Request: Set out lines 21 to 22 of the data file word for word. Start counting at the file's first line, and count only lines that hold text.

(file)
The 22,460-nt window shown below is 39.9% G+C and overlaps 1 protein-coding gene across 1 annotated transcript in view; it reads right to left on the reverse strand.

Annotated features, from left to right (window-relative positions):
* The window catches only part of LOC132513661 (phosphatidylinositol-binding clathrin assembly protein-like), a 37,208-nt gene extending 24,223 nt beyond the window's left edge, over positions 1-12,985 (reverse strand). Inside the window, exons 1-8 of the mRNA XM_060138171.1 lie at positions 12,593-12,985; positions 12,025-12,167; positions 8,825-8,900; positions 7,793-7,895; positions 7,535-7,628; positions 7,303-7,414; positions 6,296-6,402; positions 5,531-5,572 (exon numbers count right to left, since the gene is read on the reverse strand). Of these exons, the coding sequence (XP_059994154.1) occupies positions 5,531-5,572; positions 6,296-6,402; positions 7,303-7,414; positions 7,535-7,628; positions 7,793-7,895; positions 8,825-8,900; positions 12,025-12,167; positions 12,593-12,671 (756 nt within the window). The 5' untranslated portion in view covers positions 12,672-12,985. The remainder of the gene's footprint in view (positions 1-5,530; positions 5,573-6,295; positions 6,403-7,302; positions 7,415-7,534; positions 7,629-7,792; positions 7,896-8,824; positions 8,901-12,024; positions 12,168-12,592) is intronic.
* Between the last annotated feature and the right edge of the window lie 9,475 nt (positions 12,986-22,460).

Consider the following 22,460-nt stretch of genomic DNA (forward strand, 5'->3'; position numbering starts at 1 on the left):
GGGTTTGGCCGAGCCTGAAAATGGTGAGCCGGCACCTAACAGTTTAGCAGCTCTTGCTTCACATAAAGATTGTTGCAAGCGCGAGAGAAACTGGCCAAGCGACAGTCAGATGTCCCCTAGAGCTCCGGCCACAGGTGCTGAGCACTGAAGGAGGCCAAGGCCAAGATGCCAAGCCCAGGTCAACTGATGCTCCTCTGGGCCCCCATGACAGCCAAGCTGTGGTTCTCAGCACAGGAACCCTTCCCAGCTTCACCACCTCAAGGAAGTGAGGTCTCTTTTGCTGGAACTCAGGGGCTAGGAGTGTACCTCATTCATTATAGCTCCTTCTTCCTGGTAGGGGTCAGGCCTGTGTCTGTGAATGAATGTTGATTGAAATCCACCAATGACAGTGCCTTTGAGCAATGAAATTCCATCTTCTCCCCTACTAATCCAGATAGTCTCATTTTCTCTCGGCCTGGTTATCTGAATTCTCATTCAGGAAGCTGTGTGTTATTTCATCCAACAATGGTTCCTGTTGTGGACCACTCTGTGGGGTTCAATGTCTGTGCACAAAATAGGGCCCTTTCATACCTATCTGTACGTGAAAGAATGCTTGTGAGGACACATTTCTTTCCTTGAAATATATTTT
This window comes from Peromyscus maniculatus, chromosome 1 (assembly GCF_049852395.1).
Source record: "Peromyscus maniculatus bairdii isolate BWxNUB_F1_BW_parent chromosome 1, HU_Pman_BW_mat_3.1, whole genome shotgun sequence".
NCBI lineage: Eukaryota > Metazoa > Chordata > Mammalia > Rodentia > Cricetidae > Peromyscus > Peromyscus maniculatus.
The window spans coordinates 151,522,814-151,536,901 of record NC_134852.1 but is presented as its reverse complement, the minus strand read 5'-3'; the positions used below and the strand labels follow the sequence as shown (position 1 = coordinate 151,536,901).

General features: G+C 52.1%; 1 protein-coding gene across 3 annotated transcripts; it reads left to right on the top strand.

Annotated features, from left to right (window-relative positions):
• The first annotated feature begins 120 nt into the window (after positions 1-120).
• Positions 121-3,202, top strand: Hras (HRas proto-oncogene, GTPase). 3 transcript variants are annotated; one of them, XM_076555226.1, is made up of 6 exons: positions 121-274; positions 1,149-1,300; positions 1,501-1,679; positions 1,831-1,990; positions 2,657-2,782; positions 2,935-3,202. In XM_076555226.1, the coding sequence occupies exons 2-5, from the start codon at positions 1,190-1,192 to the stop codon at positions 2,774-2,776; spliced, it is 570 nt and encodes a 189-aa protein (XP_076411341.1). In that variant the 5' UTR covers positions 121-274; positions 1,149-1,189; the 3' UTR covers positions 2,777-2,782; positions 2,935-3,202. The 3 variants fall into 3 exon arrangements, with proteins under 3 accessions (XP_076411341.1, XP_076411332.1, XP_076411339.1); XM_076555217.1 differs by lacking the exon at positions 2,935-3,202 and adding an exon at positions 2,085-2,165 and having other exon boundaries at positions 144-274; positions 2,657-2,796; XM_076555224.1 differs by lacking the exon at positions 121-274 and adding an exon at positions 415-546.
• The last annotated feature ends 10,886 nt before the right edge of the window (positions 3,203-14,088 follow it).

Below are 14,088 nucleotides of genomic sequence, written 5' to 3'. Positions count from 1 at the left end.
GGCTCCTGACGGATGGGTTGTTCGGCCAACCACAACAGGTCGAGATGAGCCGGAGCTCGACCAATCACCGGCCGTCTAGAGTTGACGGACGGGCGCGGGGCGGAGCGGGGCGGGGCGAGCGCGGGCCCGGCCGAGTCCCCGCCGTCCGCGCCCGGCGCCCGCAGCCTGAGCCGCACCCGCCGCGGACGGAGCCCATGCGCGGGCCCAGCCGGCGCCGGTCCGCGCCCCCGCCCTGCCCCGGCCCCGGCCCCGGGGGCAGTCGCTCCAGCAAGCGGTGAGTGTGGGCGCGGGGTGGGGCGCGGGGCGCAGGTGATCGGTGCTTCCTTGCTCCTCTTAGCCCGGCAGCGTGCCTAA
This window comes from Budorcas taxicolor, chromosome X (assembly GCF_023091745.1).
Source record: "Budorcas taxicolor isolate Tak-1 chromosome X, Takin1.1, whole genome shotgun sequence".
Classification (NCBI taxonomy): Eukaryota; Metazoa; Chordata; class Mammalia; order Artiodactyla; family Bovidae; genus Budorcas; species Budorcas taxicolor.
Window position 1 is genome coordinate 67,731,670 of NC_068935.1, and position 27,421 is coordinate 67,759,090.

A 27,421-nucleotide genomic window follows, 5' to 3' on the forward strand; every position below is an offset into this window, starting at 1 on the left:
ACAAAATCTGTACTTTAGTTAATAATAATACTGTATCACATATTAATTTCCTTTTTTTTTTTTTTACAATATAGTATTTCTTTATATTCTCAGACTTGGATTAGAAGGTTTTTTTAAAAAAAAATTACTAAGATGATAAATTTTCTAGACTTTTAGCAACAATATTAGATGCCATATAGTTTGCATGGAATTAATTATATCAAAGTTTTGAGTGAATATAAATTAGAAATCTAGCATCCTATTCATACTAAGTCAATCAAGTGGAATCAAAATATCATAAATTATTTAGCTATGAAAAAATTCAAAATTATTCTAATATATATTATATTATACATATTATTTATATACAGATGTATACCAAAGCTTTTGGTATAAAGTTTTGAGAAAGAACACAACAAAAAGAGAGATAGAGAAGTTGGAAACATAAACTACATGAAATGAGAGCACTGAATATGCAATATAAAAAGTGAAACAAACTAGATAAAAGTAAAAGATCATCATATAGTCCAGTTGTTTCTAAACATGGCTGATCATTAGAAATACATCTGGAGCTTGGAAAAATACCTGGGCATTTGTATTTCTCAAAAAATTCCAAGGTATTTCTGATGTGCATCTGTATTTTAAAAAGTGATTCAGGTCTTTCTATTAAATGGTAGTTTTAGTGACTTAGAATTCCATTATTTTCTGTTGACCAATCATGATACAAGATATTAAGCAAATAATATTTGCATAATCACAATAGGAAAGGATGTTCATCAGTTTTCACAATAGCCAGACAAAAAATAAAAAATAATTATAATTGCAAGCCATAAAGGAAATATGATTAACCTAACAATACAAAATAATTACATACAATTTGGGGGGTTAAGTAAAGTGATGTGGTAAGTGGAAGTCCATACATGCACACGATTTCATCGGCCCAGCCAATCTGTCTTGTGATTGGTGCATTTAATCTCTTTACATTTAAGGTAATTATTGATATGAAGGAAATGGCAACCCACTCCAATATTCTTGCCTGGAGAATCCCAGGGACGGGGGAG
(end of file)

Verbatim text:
Window position 1 is genome coordinate 67,731,670 of NC_068935.1, and position 27,421 is coordinate 67,759,090.

A 27,421-nucleotide genomic window follows, 5' to 3' on the forward strand; every position below is an offset into this window, starting at 1 on the left: